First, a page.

As India is in the thick of parliamentary elections, and polling for 302 seats (out of total 543) has already been held, the ruling BJP finds itself on a fiercely challenging wicket. The social engineering by regional parties, in UP and Bihar in particular, and MumtaBannerji’s assertive position in West Bengal, is likely to upset the BJP’s calculations. BJP’s position in southern states of Tamil Nadu, Kerala, Karnataka, and Andhra Pradesh Orissa too is reported to be fragile. Rahul Gandhi’s rise from ashes is another factor that is casting shadow on BJP’s electoral prospects. Mocked as “Pappu” for being a novice and inexperienced in politics by the Prime Minister NarendraModi and his party colleagues, Rahul Gandhi appears to have come of age. He is putting up a valiant fight against the BJP and in the recent past has defeated the ruling party in three crucial states—Rajasthan, Chhattisgarh and Madhya Pradesh—in assembly elections. The Congress president—heir of Nehru-Gandhian dynasty—has made a careful departure from the party’s rhetorical and symbolic commitment to secularism and minority rights. He is taking on the Prime Minister on the agenda set by the BJP itself. To establish his Hindu identity, Rahul Gandhi visited hundreds of Hindu temples in the past few months leaving little scope for the hard-line Hindu detractors to call him a “non-Hindu”. Rather than stand against BJP’s majoritarian and Islamophobic politics, Rahul Gandhi chose to fight the electoral battle on the terms set by the Hindu right. He stayed silent about the violence and hostility encountered by the Muslim citizens. He essentially agreed with the terms set by Hindu nationalists that to speak of equal citizenship and political rights for India’s 165 million Muslims is no longer acceptable in India. Rahul Gandhi regularly posted on Twitter but he avoids references to India’s Muslims.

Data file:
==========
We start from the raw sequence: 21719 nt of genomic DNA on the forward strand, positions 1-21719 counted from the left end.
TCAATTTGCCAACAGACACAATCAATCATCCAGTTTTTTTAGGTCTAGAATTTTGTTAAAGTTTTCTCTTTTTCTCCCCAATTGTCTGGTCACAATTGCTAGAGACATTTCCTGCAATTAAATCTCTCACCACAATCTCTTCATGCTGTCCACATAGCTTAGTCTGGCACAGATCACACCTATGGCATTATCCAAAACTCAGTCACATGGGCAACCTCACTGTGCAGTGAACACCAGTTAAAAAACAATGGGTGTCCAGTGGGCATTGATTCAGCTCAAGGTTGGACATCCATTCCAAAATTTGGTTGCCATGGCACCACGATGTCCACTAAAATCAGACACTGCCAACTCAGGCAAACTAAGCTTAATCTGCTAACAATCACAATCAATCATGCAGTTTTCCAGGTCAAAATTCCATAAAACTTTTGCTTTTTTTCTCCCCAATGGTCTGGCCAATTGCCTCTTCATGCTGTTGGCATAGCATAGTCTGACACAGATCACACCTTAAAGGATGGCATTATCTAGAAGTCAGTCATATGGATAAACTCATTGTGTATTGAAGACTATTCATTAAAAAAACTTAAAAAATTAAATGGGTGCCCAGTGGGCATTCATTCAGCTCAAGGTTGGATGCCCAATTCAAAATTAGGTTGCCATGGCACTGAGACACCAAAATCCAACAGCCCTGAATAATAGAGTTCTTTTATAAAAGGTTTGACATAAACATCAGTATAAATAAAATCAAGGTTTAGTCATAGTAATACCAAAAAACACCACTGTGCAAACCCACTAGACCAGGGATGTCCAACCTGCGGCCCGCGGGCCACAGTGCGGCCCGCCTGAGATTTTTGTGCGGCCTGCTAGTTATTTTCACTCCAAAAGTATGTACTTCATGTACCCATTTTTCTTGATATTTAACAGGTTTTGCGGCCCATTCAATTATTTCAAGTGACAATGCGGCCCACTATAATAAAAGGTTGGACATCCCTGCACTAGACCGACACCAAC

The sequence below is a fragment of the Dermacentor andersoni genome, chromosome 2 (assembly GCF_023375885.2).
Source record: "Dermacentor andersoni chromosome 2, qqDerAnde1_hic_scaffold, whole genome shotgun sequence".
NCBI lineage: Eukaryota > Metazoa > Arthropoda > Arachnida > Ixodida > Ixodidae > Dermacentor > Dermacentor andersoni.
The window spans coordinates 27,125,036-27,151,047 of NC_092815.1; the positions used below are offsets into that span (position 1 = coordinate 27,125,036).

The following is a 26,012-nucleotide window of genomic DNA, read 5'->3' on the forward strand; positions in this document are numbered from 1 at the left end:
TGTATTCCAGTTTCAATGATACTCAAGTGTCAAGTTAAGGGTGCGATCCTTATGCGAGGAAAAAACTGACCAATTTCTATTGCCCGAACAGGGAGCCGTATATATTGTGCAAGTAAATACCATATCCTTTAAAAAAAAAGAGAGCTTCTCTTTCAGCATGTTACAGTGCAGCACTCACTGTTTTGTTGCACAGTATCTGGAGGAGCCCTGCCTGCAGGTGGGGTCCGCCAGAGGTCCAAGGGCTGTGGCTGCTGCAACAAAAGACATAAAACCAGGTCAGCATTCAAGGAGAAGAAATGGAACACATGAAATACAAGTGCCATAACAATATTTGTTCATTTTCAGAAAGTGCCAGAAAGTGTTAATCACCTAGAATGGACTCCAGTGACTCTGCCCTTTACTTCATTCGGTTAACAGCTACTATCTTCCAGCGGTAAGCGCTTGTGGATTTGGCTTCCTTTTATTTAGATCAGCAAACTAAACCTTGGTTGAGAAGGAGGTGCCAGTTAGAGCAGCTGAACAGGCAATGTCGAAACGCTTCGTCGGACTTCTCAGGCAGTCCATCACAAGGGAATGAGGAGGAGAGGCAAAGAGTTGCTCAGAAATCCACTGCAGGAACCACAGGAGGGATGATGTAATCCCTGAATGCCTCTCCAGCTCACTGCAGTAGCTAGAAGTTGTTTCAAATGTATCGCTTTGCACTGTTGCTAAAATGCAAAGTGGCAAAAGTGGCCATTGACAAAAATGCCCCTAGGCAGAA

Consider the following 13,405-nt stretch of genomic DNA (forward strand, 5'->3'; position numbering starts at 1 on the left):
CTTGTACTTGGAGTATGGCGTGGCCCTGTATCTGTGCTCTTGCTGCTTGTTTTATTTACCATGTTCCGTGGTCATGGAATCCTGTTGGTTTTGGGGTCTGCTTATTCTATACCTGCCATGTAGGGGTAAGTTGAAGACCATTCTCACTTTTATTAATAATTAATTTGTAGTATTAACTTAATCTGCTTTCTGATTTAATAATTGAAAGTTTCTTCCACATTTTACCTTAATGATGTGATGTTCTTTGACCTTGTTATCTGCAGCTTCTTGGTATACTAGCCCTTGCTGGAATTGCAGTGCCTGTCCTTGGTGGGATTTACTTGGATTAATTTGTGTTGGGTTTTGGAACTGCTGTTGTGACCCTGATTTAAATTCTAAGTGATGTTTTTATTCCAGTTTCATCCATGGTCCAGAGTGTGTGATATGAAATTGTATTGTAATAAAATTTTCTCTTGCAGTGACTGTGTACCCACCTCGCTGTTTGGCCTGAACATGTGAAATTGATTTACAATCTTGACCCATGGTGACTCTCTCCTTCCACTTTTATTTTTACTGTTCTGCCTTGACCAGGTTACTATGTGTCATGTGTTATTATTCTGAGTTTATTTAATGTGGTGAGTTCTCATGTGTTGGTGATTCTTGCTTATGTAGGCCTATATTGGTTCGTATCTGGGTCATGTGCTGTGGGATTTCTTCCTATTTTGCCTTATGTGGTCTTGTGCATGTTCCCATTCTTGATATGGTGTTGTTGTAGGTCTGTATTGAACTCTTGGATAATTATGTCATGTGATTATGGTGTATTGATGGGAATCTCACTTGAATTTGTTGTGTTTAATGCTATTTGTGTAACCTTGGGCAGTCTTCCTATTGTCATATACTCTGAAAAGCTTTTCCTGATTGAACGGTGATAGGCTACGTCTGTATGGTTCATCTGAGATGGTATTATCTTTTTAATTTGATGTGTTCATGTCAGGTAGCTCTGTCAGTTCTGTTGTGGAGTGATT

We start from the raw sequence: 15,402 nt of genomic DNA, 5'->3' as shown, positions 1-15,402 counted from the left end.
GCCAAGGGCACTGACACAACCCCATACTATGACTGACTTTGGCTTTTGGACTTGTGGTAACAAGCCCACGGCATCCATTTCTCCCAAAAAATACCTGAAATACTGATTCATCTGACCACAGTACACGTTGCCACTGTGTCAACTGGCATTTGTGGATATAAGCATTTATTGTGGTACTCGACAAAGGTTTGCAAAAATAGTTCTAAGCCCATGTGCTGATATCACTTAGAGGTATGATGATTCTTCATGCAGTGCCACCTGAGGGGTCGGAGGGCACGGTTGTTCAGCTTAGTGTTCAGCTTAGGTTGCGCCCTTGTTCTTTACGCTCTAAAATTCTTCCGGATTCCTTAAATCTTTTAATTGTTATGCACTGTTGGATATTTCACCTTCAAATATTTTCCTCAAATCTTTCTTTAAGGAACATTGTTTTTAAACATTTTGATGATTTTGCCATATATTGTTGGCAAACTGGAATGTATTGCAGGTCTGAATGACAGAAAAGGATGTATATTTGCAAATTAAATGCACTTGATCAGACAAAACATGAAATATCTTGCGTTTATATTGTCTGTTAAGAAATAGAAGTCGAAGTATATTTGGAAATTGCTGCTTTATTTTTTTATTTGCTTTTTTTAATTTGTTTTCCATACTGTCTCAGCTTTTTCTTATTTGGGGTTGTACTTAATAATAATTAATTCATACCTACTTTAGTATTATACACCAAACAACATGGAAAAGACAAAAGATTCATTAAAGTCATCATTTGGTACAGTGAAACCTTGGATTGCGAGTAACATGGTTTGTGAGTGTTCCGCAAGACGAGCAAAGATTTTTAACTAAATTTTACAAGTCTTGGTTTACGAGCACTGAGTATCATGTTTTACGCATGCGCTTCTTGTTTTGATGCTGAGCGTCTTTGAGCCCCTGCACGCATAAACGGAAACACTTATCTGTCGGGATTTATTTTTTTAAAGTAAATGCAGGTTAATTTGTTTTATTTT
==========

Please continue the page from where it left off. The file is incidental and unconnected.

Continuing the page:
This seems to have paid for the Congress president in this new Indian frame of politics where inclusiveness is no more a virtue. It has rattled the BJP and its leadership, and they are finding themselves on quite a sticky wicket. Though it is premature to draw any conclusion about the outcome of the elections but the desperation in the BJP camp is visible. It is for this fact that the BJP leadership is trying hard to renew and revive the communal polarization ahead of four other phases of polling. There are two main indicators of this BJP plan. Prime Minister NarendraModi is trying to invoke Pakistan and nuclear bomb in his poll campaign to attract voters to his side. The other day he warned Pakistan of nuclear bomb saying “our nuclear bomb is not for Diwali”. Addressing an election rally in Rajasthan, he said that India could no more be frightened or blackmailed by Islamabad’s threats and said its nuclear capabilities are not being kept for Diwali. “Every other day they used to say ‘we have nuclear button, we have nuclear button’. What do we have then? Have we kept it for Diwali?” he said. The other major indicator of BJP’s growing frustration is fielding of terror accused Pragya Singh Thakur as party nominee from Bhopal parliamentary seats. She is challenging the Congress strong man Digvijay Singh. Singh is the main accused in 2008 Malegaon blast case in which six people had died and around 100 others injured (all Muslims). The trial court had in October last year framed charges against Pragya and other accused under the UAPA and other sections of the Indian Penal Code for murder, criminal conspiracy and promoting enmity between religious groups. If convicted, the maximum punishment would be life imprisonment or death. Pragya and the others facing trial in the case are charged with “hatching a conspiracy” to “strike terror in the mind of the Muslim community, to create communal rift….” Currently she is out on bail on health grounds. It goes without saying that charges against her have not been proven yet but the moral and political propriety had it that she, for the seriousness of the charges, should not have been considered for such a place in the party. By owning and fielding her, BJP has played out a game of polarization of voters on religious lines.